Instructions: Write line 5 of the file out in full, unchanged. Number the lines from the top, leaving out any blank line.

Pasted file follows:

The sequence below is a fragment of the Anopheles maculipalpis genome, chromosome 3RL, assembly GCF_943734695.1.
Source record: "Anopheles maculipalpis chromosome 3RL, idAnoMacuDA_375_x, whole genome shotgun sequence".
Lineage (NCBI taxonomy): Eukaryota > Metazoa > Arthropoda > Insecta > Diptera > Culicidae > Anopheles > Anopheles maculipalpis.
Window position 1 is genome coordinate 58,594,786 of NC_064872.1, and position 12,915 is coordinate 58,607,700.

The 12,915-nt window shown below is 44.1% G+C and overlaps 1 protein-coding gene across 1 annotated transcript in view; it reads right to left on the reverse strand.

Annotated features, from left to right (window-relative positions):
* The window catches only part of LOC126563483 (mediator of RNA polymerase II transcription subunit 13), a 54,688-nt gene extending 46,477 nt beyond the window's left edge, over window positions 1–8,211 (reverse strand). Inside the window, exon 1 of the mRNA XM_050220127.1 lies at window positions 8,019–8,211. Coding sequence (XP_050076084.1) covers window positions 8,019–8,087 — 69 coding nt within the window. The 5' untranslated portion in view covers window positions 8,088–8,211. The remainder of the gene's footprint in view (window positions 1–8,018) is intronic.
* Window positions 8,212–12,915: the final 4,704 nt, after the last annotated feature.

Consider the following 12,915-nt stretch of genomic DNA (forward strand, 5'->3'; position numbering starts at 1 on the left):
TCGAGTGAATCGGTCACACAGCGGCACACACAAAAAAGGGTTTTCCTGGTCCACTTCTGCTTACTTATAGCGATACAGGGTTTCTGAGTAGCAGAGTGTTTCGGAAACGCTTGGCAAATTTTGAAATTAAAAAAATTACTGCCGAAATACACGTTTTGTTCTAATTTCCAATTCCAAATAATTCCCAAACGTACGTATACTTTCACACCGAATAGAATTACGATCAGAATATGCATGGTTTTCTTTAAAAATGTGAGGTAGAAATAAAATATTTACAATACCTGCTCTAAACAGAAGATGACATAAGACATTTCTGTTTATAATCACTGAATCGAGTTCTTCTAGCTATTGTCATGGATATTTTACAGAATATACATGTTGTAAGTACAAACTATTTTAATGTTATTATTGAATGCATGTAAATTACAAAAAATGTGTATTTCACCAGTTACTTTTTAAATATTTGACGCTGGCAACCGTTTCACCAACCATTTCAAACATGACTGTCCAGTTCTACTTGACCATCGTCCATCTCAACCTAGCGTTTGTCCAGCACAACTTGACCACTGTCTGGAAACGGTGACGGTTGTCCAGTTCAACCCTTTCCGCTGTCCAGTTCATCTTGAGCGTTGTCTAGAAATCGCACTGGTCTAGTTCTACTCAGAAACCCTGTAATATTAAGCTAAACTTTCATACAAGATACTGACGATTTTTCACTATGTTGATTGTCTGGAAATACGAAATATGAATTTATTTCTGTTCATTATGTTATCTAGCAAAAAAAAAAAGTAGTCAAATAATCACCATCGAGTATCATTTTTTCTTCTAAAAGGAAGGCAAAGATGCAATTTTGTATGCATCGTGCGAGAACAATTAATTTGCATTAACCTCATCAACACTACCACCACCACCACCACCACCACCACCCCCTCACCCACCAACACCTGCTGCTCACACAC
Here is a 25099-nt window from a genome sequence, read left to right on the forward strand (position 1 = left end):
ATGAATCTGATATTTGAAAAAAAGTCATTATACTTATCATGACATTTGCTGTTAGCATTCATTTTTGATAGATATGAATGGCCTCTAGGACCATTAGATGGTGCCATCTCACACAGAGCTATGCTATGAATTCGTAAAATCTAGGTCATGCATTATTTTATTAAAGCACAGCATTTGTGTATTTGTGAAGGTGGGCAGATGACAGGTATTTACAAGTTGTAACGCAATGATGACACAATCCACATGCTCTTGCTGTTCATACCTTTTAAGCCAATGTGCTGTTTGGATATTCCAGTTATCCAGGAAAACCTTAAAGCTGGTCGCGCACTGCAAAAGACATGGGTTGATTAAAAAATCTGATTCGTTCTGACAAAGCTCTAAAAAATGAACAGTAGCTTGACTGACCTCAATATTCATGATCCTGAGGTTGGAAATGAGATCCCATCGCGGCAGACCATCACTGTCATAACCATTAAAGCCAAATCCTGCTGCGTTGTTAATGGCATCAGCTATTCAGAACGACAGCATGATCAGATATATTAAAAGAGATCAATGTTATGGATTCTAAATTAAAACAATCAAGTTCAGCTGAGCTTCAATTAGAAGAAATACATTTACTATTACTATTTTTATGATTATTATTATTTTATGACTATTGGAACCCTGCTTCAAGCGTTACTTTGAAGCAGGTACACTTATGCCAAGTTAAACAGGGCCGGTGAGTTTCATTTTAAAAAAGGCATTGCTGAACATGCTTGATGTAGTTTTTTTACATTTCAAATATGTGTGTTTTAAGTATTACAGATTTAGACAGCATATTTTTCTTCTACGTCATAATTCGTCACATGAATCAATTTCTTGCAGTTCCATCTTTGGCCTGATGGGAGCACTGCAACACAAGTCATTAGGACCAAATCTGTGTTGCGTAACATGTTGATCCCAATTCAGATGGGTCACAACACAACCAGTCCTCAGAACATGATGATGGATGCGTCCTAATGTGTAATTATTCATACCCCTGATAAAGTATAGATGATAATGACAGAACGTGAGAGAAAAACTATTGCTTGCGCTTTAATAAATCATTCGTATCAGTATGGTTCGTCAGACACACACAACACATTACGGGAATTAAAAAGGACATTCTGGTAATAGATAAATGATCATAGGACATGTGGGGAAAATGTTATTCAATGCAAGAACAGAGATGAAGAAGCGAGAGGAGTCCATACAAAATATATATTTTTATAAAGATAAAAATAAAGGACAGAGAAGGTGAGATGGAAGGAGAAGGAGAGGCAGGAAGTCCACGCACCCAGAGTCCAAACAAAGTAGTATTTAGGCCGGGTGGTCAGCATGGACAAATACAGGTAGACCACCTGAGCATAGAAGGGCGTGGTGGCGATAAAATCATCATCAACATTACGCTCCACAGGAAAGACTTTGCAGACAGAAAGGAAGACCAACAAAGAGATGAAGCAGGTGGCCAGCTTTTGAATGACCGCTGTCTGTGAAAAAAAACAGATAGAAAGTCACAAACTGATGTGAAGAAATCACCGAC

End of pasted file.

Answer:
The 12,915-nt window shown below is 44.1% G+C and overlaps 1 protein-coding gene across 1 annotated transcript in view; it reads right to left on the reverse strand.